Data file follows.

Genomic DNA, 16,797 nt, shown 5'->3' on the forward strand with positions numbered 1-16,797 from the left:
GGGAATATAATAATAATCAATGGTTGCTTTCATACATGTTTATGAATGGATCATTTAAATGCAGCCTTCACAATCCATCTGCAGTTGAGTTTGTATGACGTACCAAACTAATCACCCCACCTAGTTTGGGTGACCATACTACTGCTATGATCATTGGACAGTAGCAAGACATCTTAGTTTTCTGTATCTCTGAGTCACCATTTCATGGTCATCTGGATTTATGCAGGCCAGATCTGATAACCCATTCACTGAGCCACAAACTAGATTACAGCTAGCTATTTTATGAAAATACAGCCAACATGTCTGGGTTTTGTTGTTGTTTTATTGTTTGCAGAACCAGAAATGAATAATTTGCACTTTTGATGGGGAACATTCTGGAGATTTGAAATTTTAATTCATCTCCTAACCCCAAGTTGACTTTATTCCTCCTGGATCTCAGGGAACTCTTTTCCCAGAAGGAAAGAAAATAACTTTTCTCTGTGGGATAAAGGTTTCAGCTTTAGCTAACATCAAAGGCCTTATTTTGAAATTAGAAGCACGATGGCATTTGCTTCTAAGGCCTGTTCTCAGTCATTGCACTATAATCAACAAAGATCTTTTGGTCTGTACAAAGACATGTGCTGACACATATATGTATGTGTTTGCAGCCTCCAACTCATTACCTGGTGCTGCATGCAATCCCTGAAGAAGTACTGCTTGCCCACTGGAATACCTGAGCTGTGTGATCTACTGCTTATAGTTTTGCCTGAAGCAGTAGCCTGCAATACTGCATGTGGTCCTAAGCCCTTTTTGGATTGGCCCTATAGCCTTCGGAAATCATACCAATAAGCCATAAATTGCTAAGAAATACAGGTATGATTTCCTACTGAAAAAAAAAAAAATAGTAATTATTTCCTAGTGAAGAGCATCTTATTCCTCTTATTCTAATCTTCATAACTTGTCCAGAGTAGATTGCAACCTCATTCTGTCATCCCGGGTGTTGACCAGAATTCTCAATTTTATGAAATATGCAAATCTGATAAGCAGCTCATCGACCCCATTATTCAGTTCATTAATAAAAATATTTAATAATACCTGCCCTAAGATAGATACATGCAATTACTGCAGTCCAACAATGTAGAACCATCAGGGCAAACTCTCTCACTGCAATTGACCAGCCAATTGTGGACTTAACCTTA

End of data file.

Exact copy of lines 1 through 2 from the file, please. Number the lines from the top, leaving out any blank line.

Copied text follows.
Genomic DNA, 16,797 nt, shown 5'->3' on the forward strand with positions numbered 1-16,797 from the left:
GGGAATATAATAATAATCAATGGTTGCTTTCATACATGTTTATGAATGGATCATTTAAATGCAGCCTTCACAATCCATCTGCAGTTGAGTTTGTATGACGTACCAAACTAATCACCCCACCTAGTTTGGGTGACCATACTACTGCTATGATCATTGGACAGTAGCAAGACATCTTAGTTTTCTGTATCTCTGAGTCACCATTTCATGGTCATCTGGATTTATGCAGGCCAGATCTGATAACCCATTCACTGAGCCACAAACTAGATTACAGCTAGCTATTTTATGAAAATACAGCCAACATGTCTGGGTTTTGTTGTTGTTTTATTGTTTGCAGAACCAGAAATGAATAATTTGCACTTTTGATGGGGAACATTCTGGAGATTTGAAATTTTAATTCATCTCCTAACCCCAAGTTGACTTTATTCCTCCTGGATCTCAGGGAACTCTTTTCCCAGAAGGAAAGAAAATAACTTTTCTCTGTGGGATAAAGGTTTCAGCTTTAGCTAACATCAAAGGCCTTATTTTGAAATTAGAAGCACGATGGCATTTGCTTCTAAGGCCTGTTCTCAGTCATTGCACTATAATCAACAAAGATCTTTTGGTCTGTACAAAGACATGTGCTGACACATATATGTATGTGTTTGCAGCCTCCAACTCATTACCTGGTGCTGCATGCAATCCCTGAAGAAGTACTGCTTGCCCACTGGAATACCTGAGCTGTGTGATCTACTGCTTATAGTTTTGCCTGAAGCAGTAGCCTGCAATACTGCATGTGGTCCTAAGCCCTTTTTGGATTGGCCCTATAGCCTTCGGAAATCATACCAATAAGCCATAAATTGCTAAGAAATACAGGTATGATTTCCTACTGAAAAAAAAAAAAATAGTAATTATTTCCTAGTGAAGAGCATCTTATTCCTCTTATTCTAATCTTCATAACTTGTCCAGAGTAGATTGCAACCTCATTCTGTCATCCCGGGTGTTGACCAGAATTCTCAATTTTATGAAATATGCAAATCTGATAAGCAGCTCATCGACCCCATTATTCAGTTCATTAATAAAAATATTTAATAATACCTGCCCTAAGATAGATACATGCAATTACTGCAGTCCAACAATGTAGAACCATCAGGGCAAACTCTCTCACTGCAATTGACCAGCCAATTGTGGACTTAACCTTA